"The Frontiers of the Roman Empire WHS could in time embrace the line of the entire frontier of the Roman Empire from the Solway Firth to the Atlantic coast of Morocco."
UNESCO's description of Hadrian's Wall: "The site consists of sections of the border line of the Roman Empire at its greatest extent in the 2nd century A.D., part of what is known as the 'Roman Limes.' All together, the Limes stretched over 5,000kms from the Atlantic coast of northern Britain, through Europe to the Black Sea, and from there to the Red Sea and across North Africa to the Atlantic coast. Vestiges in this site include remains of the ramparts, walls and ditches, watchtowers, forts, and civilian settlements, which accommodated tradesmen, craftsmen and others who serviced the military."
To our knowledge, by the second quarter of 2006, there had not yet been serious considerations--on the part of UNESCO or the relevant branches of the US Department of the Interior--toward the historic/cultural conservation of border fortifications along the edge of what was then the Southwestern United States of America.
On 17 December, 2001, Space Imaging's IKONOS satellite caught this sentiment in a field in Bee County, Texas, about 100 miles south of San Antonio
According to Wired News, Donna was not impressed.
By March of 2006, Massachusetts contractor-turned-realtor-turned-big-idea-guy, Colin Fitz-Gerald, was making headlines and doing radio interviews--and had his new business more or less up and running at RoofShout.com. The plan, it seemed, was to make lots of money by selling rooftop advertising space targeted at the fast-growing satellite imagery audience.
"I'm currently launching RoofShout.com with no money, no real experience running a business on the internet, and no real solid business plan," said Fitz-Gerald. "But I figure there's a lot of blank roofs and a lot of advertising that could go on the roofs."
A roofing company in Northern California seemed slightly more organized.
Meanwhile, off the coast of Dubai, United Arab Emirates, construction was already underway on a collection of 300 "man-made islands shaped into the continents of the world." The total cost of the project was estimated at US $1.8 billion. Individual islands were to be sold to "selected private developers" starting at US $6.85 million.
Here on Earth, we found ourselves momentarily nostalgic for the days when people looked upward to the sky for guidance--or distraction--rather than downward upon themselves. Then we found this cool gallery of ancient observatories, as seen from above.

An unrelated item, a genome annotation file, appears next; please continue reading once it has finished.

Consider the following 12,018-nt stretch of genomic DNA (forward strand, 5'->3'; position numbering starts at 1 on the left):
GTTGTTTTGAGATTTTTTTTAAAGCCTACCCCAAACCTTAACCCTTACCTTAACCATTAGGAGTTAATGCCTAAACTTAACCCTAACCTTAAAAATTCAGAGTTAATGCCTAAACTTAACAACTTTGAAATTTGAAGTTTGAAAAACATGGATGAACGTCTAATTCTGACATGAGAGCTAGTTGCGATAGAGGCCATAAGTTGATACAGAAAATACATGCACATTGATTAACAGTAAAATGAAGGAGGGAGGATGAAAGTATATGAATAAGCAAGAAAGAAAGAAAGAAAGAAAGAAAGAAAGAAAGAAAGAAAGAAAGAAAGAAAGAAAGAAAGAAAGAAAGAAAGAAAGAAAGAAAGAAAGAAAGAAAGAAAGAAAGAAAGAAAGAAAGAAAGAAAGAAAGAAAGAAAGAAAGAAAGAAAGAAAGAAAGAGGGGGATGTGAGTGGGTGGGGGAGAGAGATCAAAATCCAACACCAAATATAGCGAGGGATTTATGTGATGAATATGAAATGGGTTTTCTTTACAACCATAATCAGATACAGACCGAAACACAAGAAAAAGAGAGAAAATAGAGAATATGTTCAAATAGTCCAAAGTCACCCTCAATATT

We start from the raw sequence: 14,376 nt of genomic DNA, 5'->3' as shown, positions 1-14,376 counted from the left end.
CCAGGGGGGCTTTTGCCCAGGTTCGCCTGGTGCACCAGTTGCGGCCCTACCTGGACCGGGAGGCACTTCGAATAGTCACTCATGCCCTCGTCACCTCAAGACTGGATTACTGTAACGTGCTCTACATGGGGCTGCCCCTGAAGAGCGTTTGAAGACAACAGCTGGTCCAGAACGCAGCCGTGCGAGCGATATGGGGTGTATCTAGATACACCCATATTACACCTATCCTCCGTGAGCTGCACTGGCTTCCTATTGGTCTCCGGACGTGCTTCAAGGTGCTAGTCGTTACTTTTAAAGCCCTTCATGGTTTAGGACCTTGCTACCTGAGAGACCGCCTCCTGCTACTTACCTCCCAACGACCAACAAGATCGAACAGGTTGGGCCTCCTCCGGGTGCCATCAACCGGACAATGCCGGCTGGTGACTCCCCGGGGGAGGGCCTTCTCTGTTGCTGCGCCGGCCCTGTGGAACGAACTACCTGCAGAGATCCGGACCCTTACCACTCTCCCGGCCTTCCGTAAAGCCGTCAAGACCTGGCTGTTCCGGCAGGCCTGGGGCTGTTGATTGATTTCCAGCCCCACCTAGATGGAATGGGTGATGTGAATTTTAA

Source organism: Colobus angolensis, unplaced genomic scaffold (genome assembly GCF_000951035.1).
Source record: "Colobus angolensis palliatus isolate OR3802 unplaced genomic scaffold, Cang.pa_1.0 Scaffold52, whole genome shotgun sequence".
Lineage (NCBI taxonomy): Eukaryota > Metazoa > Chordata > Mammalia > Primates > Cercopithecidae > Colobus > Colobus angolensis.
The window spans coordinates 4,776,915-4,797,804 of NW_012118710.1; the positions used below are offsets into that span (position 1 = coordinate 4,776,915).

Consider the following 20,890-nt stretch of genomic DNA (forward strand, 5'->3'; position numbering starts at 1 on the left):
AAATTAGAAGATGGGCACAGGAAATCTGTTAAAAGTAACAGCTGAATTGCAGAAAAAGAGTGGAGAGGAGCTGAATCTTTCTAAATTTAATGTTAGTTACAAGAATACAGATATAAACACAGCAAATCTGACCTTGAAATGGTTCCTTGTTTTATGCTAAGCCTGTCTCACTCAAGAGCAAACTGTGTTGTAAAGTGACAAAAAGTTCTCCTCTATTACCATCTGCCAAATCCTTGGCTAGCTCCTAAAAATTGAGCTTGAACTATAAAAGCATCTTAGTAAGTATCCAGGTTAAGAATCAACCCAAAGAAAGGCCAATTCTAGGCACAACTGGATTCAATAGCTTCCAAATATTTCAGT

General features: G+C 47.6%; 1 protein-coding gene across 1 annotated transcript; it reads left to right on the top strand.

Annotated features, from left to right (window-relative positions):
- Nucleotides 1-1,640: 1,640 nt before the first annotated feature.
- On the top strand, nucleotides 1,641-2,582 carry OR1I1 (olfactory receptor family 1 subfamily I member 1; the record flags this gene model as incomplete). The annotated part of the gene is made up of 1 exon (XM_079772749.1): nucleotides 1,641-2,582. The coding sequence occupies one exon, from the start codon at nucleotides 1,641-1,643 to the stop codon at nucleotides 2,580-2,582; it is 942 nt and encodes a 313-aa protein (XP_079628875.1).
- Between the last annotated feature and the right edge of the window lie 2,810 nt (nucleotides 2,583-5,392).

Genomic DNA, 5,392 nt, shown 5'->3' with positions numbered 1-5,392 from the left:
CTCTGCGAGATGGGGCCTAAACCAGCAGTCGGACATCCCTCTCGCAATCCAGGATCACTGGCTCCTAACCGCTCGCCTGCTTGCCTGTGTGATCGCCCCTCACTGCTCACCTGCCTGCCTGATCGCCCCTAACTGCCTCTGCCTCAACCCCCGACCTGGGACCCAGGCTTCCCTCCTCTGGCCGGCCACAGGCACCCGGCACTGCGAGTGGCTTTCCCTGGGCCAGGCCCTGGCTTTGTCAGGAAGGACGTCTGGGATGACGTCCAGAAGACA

Looking out on this panorama of light, space, rock and silence, I am inclined to congratulate the dead man on his choice of jumping-off place; he had good taste. He had good luck -- I envy him the manner of his going.
--Edward Abbey, Desert Solitaire
He wanted his body transported in the bed of a pickup truck. He wanted to be buried as soon as possible. He wanted no undertakers. No embalming, for Godsake. No coffin. Just an old sleeping bag... Disregard all state laws concerning burial. "I want my body to help fertilize the growth of a cactus or cliff rose or sagebrush or tree." said the message.
As for graveside ceremony: He wanted gunfire, and a little music. "No formal speeches desired, though the deceased will not interfere if someone feels the urge. But keep it all simple and brief." And then a big happy raucous wake. He wanted more music, gay and lively music. He wanted bagpipes. "And a flood of beer and booze! Lots of singing, dancing, talking, hollering, laughing, and lovemaking." said the message. And meat! Beans and chilis! And corn on the cob.
He was buried, mostly in this manner, somewhere in the Cabeza Prieta desert of southern Arizona.
Years later, David Peterson (editor of Confessions of a Barbarian), wrote a piece in Backpacker Magazine about his trip to visit the grave. Doug Peacock, who was with the man when he died and later buried him, chronicled his own experiences in an article called "Chasing Abbey" (August 1997, Outside Magazine).